A new study published in a recent issue of Gender & Society suggests that occupations which have higher average working hours per week have higher levels of gender segregation. These occupations vary, but include fields like law, engineering, computer science, and areas such as senior management. According to principal investigator Youngjoo Cha, an assistant professor of sociology at Indiana University, this means that women with children tend to leave these fields at a higher rate than men or childless women.
Over at The Atlantic, Kay Stieger takes the results of this study and concludes that demanding professions must somehow reduce their working hours in order to accommodate working mothers and promote gender equality in the workplace:
This constant demand on workers time shows in high-achieving professions—while women are increasing their numbers in high-achieving professions, they’re still nowhere near gender parity. Women made up just 14.3 percent of executive officers in Fortune 500 companies in 2012, and in 2010 women made up 33.4 percent of legal jobs and 26.8 percent of physicians and surgeons. Unless these professions start reigning in working hours, it’s unlikely they’ll see much improvement.
There are so many things wrong with this that I don’t even know where to start!
First, I am disappointed in the Atlantic for taking a no-name study from a journal with an impact factor of 2.414 and elevating it to the level of popular science. This stuff wasn’t published in a major journal for a reason. In contrast, a journal such as Nature has an impact factor of 35+.
Secondly, as a woman working in one of these so-called “overworked” fields, I am disgusted at the notion that business should grant me a handicap simply because I have ovaries and may one day use them. That is not the meaning of gender equality! While there are definite gender issues in fields like computer science, I would never ever want to use my gender as a reason to work less! What ever happened to hiring the best person for the job? If the best person IS NOT a woman because she prioritizes her family over her career, why is that a problem? I would rather have a CEO or software developer or doctor who is devoted to his or her career, NOT one who is waiting to clock out at 5pm so that they can make dinner for their family.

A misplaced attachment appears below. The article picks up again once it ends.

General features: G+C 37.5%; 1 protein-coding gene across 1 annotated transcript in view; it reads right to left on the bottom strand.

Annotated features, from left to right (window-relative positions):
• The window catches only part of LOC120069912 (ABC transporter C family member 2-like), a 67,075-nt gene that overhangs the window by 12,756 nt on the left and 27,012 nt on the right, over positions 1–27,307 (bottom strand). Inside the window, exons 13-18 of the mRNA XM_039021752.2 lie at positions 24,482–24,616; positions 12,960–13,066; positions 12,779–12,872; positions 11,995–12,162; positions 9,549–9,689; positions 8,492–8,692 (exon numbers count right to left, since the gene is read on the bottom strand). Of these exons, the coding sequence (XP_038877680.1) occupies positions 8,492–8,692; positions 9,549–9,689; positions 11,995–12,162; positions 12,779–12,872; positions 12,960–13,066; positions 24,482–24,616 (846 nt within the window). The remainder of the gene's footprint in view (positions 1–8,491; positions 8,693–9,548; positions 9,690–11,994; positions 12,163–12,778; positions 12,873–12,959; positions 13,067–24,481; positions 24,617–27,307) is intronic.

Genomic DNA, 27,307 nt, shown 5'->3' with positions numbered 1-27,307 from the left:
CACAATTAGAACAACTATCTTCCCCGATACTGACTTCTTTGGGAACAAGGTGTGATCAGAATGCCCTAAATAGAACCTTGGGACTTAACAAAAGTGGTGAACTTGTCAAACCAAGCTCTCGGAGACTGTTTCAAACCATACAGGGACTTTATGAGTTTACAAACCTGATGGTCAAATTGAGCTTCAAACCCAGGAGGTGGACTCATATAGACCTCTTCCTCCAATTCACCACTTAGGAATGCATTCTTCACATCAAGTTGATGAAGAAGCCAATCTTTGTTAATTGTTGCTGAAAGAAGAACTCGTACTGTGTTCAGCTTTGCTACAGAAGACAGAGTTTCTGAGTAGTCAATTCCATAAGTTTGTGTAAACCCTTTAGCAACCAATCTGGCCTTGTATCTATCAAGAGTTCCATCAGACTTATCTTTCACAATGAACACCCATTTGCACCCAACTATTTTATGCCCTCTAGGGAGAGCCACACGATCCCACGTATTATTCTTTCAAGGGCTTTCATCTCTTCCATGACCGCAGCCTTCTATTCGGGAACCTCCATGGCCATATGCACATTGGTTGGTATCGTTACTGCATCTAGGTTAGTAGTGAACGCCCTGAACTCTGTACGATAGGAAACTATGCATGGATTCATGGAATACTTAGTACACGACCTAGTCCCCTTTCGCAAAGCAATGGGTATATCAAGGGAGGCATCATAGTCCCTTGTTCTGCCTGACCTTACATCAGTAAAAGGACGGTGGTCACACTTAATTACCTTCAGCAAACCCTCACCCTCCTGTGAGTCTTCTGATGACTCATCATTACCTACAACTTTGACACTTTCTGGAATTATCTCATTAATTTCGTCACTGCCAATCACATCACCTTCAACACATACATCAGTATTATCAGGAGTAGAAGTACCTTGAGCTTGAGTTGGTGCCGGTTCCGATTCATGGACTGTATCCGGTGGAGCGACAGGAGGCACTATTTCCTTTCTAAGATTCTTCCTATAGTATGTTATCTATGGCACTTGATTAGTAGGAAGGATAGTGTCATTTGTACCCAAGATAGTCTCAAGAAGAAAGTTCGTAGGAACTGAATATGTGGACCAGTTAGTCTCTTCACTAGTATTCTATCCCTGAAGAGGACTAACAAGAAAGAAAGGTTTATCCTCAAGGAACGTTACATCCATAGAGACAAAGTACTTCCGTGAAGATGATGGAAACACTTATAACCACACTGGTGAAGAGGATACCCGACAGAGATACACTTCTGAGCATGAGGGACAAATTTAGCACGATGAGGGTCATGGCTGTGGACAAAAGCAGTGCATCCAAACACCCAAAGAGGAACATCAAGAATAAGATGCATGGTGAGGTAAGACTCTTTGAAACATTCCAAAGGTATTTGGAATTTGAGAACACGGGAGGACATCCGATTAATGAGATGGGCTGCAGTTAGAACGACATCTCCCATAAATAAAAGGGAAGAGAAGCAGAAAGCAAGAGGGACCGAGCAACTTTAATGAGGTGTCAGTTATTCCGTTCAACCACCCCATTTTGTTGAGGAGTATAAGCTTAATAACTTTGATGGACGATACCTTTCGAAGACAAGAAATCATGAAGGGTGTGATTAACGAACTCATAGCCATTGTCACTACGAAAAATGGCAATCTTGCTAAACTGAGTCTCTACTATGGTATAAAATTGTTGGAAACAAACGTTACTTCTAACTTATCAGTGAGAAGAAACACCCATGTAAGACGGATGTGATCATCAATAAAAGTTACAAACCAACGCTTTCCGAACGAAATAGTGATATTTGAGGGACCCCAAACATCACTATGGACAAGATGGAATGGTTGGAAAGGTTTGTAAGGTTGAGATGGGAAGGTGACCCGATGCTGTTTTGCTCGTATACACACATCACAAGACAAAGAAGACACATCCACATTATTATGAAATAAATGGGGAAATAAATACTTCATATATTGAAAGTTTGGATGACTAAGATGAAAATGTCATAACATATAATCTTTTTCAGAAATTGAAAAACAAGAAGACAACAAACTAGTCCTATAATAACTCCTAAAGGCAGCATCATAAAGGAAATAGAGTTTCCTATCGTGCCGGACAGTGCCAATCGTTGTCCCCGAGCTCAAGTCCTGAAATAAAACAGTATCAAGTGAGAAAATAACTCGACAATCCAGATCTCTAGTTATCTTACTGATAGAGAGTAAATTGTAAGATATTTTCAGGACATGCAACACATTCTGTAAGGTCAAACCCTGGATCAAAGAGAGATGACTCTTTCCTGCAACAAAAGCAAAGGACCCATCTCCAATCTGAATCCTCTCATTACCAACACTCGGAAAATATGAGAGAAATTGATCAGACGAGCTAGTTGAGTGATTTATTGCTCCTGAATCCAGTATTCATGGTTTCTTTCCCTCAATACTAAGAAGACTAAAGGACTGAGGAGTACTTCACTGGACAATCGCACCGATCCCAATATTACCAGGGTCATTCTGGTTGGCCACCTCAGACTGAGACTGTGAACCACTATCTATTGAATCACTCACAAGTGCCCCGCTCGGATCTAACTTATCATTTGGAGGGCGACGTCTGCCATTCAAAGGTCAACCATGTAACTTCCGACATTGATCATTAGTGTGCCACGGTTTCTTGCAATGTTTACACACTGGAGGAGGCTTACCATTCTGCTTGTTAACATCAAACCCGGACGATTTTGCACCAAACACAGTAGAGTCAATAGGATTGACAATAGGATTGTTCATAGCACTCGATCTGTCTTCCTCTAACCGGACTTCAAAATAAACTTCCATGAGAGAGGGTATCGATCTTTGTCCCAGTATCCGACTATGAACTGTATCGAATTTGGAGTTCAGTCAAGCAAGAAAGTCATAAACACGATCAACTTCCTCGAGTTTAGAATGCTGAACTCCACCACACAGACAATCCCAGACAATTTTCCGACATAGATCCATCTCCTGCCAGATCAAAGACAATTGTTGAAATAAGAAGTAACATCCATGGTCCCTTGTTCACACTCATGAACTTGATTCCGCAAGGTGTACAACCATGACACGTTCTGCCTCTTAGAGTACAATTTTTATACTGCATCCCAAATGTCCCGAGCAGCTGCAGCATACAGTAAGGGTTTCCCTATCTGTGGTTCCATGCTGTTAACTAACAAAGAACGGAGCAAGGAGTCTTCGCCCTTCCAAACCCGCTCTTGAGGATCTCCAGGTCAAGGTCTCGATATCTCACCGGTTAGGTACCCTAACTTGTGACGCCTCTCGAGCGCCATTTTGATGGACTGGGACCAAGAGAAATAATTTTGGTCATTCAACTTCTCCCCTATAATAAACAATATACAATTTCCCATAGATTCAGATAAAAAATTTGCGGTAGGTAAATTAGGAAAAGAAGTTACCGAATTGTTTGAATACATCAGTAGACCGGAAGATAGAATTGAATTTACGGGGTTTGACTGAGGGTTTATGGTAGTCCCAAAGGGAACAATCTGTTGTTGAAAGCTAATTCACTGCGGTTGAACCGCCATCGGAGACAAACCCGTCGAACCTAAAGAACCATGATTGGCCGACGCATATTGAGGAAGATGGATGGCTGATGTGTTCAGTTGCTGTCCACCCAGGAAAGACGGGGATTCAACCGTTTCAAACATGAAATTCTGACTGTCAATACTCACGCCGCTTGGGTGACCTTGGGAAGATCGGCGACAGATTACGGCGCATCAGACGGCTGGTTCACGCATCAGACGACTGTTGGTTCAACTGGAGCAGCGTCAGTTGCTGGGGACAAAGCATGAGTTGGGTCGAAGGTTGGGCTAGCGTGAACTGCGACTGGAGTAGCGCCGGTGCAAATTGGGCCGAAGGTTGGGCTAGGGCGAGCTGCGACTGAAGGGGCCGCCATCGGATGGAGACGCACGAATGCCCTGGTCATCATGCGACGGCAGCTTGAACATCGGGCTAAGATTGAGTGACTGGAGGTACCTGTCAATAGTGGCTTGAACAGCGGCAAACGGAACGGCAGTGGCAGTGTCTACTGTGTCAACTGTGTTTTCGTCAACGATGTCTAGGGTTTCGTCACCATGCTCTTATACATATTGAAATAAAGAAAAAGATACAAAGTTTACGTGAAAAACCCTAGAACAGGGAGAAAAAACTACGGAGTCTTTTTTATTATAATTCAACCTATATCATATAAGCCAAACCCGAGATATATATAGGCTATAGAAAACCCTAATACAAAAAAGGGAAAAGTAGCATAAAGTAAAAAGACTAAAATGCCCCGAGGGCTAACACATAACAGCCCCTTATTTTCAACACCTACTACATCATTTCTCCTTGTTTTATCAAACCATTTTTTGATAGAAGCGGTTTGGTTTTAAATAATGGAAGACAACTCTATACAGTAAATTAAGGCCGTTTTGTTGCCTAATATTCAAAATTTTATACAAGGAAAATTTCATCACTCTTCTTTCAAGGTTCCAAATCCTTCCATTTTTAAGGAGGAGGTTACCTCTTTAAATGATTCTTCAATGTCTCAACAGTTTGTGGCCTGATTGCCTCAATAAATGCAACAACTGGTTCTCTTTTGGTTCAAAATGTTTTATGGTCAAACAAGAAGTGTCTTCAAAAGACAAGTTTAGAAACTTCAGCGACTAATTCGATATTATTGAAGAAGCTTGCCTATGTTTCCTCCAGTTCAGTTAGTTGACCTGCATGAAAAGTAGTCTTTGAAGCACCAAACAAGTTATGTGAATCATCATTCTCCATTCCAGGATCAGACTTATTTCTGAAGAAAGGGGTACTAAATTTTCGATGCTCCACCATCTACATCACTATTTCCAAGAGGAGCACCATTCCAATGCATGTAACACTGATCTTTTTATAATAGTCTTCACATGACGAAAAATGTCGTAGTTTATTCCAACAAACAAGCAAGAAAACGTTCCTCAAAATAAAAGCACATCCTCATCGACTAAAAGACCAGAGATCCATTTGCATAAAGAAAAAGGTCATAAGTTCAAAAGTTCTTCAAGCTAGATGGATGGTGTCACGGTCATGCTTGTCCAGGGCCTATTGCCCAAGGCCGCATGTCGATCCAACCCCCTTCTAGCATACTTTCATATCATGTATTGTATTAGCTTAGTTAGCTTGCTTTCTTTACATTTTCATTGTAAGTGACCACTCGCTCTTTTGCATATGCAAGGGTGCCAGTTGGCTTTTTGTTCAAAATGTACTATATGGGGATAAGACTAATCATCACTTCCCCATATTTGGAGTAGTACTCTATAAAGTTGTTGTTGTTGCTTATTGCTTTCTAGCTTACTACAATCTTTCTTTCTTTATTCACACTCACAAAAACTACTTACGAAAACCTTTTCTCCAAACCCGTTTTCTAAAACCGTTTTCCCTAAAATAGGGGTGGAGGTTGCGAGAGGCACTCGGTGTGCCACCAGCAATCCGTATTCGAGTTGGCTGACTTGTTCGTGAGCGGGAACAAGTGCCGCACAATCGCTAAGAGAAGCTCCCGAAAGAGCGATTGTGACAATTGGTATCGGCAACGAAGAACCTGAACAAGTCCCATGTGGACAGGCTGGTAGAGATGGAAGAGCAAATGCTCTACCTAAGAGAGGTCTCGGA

Some jobs simply have more requirements and more demands than others. Sure, that means that those jobs may not be the best fit for a working mother. But those jobs are also not a good fit for a lot of other people! Not all guys are cut out for working intensive 60-hour weeks, for many, many reasons – do we need to accommodate them? If not, why not? People whose first language is not English are also under-represented in high level professions – should we lower the English-speaking requirements in high level jobs so that they can be accommodated as well? If not, why not?
It’s ridiculous to expect that jobs adapt themselves to the needs of every individual or group of individuals. A job is a job – some ask more of you than others. If someone can’t cut it at a job, they shouldn’t be blaming their ovaries.